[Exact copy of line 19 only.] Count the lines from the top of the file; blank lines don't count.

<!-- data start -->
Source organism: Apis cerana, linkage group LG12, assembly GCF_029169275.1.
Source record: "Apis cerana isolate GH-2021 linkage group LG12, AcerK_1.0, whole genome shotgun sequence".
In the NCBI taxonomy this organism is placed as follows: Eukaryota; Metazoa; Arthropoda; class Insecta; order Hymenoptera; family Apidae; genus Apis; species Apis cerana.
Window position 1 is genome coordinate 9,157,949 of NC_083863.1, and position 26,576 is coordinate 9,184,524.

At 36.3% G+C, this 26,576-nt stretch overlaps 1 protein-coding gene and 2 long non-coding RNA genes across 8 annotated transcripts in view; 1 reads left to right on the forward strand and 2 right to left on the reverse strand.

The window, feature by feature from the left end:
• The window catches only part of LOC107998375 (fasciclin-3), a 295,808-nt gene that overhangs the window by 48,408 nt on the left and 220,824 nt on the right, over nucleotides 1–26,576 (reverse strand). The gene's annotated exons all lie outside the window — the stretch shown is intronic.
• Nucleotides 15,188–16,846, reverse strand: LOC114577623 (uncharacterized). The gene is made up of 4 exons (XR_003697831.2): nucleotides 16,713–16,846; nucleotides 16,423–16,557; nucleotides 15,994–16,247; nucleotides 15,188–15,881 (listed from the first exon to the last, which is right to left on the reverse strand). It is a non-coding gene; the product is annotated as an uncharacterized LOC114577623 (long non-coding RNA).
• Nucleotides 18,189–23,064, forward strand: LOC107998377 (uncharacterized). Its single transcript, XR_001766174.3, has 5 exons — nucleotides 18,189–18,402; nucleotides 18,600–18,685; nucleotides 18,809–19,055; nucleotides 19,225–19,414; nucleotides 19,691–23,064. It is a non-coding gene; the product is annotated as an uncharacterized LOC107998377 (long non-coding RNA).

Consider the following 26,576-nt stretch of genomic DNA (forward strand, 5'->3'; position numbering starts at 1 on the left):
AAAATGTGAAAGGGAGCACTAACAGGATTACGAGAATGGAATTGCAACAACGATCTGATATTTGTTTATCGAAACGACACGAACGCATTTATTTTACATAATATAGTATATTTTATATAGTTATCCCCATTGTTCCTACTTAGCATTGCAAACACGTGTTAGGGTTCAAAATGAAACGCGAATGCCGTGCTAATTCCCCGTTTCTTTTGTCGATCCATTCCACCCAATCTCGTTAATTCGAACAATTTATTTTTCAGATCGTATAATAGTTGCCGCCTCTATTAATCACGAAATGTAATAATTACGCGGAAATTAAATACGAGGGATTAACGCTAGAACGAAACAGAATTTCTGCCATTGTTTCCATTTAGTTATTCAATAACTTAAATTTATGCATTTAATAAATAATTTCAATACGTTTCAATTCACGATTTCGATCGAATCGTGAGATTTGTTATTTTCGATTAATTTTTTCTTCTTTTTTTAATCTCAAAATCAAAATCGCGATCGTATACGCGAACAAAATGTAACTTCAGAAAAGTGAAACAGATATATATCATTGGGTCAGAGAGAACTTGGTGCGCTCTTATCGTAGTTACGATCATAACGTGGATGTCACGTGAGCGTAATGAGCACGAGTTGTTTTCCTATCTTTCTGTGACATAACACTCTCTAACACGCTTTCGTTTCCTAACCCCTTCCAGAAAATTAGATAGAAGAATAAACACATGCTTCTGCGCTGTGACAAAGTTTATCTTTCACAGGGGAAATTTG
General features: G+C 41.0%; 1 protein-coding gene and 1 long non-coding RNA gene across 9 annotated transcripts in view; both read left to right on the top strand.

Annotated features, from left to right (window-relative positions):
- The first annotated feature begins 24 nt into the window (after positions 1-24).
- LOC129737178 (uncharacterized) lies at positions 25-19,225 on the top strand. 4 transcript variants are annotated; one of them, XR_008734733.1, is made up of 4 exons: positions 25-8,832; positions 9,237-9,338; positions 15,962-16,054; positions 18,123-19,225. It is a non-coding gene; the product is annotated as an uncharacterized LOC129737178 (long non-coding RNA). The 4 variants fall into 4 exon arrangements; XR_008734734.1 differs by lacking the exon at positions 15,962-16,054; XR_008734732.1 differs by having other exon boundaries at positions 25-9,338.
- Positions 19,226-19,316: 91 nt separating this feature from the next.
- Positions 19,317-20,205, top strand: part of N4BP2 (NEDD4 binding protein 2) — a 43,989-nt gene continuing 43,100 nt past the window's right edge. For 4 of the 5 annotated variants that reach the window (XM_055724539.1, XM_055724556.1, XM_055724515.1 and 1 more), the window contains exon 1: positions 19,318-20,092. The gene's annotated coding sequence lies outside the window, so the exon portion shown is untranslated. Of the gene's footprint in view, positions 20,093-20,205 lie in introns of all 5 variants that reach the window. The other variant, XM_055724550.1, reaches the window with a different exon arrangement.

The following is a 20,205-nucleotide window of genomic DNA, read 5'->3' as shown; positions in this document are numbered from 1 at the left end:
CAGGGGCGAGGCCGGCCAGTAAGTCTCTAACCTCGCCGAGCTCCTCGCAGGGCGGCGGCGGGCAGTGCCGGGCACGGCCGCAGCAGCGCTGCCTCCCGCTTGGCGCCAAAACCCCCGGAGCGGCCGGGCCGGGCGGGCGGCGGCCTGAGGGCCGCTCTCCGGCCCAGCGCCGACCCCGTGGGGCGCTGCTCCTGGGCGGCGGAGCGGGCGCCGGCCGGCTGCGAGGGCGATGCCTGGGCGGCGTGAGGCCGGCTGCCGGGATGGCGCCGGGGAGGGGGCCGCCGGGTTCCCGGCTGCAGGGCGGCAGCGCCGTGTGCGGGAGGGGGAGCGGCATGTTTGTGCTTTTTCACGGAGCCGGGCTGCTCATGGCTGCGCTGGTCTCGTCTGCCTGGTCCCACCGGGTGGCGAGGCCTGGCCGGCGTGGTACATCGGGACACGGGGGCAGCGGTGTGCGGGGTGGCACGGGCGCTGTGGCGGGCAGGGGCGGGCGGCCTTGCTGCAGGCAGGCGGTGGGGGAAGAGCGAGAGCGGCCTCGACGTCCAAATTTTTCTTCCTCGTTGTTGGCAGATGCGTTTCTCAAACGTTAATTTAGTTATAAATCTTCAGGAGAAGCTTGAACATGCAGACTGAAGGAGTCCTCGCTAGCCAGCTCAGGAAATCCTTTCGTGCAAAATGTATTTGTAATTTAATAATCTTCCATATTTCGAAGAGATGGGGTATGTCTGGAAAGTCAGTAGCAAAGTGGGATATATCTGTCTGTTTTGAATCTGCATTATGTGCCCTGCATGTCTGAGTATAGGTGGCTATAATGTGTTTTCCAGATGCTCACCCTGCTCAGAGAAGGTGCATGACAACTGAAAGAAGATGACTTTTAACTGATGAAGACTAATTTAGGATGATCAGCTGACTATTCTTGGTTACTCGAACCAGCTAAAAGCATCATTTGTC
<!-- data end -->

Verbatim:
CAGGGGCGAGGCCGGCCAGTAAGTCTCTAACCTCGCCGAGCTCCTCGCAGGGCGGCGGCGGGCAGTGCCGGGCACGGCCGCAGCAGCGCTGCCTCCCGCTTGGCGCCAAAACCCCCGGAGCGGCCGGGCCGGGCGGGCGGCGGCCTGAGGGCCGCTCTCCGGCCCAGCGCCGACCCCGTGGGGCGCTGCTCCTGGGCGGCGGAGCGGGCGCCGGCCGGCTGCGAGGGCGATGCCTGGGCGGCGTGAGGCCGGCTGCCGGGATGGCGCCGGGGAGGGGGCCGCCGGGTTCCCGGCTGCAGGGCGGCAGCGCCGTGTGCGGGAGGGGGAGCGGCATGTTTGTGCTTTTTCACGGAGCCGGGCTGCTCATGGCTGCGCTGGTCTCGTCTGCCTGGTCCCACCGGGTGGCGAGGCCTGGCCGGCGTGGTACATCGGGACACGGGGGCAGCGGTGTGCGGGGTGGCACGGGCGCTGTGGCGGGCAGGGGCGGGCGGCCTTGCTGCAGGCAGGCGGTGGGGGAAGAGCGAGAGCGGCCTCGACGTCCAAATTTTTCTTCCTCGTTGTTGGCAGATGCGTTTCTCAAACGTTAATTTAGTTATAAATCTTCAGGAGAAGCTTGAACATGCAGACTGAAGGAGTCCTCGCTAGCCAGCTCAGGAAATCCTTTCGTGCAAAATGTATTTGTAATTTAATAATCTTCCATATTTCGAAGAGATGGGGTATGTCTGGAAAGTCAGTAGCAAAGTGGGATATATCTGTCTGTTTTGAATCTGCATTATGTGCCCTGCATGTCTGAGTATAGGTGGCTATAATGTGTTTTCCAGATGCTCACCCTGCTCAGAGAAGGTGCATGACAACTGAAAGAAGATGACTTTTAACTGATGAAGACTAATTTAGGATGATCAGCTGACTATTCTTGGTTACTCGAACCAGCTAAAAGCATCATTTGTC